Crescent shaped and rising abruptly from a virtually level surrounding plain, Mt Buchwa in Mberengwa gives “climbers” a sense of accomplishment and exhilaration.
Those familiar with its acuminate summit say the mountain “has its own microclimate” that possibly triggers an adrenaline rush.
The considerable differences in altitude of this isolated mountain with the generally dry surrounding low-veld, generates a much higher rainfall and regular mists on the higher slopes and peaks, resulting in a higher diversity with presence of interesting plant species otherwise restricted to the high rainfall areas of the Eastern Highlands
Its surreal ecology is also characterized by dry acacia woodland near the base, miombo woodland on the slopes, some submontane grassland, and evergreen forested areas with influences of Eastern Highlands vegetation.
There’s also a significant historical connection that is associated with Buchwa mountains where a high-grade iron ore mine was set up in 1952, leading to the displacement of people and exploitation of Africans as was the norm during the colonial period.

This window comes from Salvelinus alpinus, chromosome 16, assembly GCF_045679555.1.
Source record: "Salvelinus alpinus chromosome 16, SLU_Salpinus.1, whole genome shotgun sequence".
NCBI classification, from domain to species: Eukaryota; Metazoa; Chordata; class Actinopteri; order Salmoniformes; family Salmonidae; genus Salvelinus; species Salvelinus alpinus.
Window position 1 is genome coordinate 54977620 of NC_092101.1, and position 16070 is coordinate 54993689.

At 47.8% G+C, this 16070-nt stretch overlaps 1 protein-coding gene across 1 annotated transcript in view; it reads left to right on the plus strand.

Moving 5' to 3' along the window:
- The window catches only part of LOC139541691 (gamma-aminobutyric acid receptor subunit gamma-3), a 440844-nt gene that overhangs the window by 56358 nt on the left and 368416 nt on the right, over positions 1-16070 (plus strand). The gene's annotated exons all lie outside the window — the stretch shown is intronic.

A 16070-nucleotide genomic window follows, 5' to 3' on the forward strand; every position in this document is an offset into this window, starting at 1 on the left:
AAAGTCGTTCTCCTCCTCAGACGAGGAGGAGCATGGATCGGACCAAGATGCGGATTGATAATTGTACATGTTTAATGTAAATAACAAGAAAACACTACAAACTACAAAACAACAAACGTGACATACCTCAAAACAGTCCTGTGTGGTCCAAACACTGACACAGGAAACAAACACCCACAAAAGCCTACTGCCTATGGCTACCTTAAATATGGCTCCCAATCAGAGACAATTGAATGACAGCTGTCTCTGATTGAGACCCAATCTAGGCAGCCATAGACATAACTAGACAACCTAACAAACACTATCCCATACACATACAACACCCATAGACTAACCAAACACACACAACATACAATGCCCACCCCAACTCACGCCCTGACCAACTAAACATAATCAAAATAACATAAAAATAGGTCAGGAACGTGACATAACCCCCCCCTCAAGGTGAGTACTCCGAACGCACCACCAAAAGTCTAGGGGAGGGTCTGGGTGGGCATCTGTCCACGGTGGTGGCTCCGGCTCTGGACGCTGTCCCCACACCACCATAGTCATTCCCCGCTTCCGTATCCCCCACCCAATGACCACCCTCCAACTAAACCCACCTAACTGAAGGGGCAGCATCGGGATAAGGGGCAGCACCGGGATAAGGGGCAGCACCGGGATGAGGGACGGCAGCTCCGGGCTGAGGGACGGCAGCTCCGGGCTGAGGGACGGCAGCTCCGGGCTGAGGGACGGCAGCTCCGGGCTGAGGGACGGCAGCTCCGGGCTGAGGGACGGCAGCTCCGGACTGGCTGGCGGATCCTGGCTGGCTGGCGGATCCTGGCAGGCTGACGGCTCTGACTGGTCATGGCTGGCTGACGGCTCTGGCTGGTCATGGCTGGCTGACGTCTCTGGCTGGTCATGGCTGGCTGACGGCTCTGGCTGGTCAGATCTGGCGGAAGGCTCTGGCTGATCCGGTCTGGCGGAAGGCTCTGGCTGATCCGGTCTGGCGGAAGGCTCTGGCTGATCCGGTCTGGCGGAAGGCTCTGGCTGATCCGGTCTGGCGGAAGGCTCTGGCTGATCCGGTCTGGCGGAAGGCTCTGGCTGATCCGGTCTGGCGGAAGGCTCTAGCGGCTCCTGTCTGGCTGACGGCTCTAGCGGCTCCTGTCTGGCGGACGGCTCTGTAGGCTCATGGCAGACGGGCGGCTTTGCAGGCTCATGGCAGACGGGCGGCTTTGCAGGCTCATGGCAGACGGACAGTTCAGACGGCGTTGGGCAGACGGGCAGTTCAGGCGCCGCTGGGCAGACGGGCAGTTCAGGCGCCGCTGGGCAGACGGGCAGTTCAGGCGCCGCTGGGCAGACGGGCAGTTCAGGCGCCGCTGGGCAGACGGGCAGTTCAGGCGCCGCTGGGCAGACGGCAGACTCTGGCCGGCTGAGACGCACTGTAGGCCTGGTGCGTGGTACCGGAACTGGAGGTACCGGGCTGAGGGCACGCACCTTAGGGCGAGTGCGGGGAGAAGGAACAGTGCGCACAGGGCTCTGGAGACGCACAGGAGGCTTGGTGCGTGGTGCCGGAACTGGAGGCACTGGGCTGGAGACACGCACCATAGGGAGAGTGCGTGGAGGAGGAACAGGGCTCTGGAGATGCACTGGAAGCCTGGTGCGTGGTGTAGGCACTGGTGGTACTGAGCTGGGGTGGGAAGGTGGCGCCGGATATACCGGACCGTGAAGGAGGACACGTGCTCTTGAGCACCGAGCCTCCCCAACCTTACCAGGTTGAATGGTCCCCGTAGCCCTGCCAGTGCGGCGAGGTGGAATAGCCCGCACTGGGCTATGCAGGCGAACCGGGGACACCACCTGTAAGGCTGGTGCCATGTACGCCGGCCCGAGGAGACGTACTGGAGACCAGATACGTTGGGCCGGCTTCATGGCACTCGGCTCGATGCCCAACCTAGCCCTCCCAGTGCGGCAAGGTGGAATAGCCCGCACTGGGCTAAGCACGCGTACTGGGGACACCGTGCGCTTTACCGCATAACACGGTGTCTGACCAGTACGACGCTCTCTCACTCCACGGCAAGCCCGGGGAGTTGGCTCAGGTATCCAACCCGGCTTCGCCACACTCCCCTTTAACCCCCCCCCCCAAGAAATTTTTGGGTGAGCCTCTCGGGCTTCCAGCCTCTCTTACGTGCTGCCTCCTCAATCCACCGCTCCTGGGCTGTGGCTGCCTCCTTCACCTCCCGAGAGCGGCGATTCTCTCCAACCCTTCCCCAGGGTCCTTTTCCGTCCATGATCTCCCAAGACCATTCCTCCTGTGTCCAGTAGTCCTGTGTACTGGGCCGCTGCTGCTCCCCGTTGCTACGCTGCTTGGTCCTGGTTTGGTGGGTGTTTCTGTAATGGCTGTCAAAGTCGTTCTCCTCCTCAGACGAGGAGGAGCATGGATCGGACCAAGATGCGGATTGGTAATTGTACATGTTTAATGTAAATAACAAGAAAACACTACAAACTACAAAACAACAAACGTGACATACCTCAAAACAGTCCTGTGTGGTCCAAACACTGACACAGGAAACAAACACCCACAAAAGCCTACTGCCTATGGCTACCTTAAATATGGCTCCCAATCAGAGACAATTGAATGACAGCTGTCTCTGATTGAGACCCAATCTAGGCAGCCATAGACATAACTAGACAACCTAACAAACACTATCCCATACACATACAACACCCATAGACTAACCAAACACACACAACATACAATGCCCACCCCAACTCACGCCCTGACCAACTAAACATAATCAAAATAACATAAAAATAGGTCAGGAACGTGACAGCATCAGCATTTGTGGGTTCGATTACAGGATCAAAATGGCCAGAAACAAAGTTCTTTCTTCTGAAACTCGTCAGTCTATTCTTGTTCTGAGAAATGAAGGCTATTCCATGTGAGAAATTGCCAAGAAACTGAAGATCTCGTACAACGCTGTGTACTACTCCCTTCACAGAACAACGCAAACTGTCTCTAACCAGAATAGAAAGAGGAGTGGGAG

Most Shona groups were pushed out of their traditional land into the reserves such as Mposi to facilitate the establishment of the mines in the mountain area and the surroundings.
However, the Buchwa mountain environment and ecosystem are now under threat from destructive inhabitants who are parcelling out land on this protected mountain.
The isolated mountain range with ceased open mining activity is located in Mberengwa, Midlands province about 68 km Southeast of Zvishavane.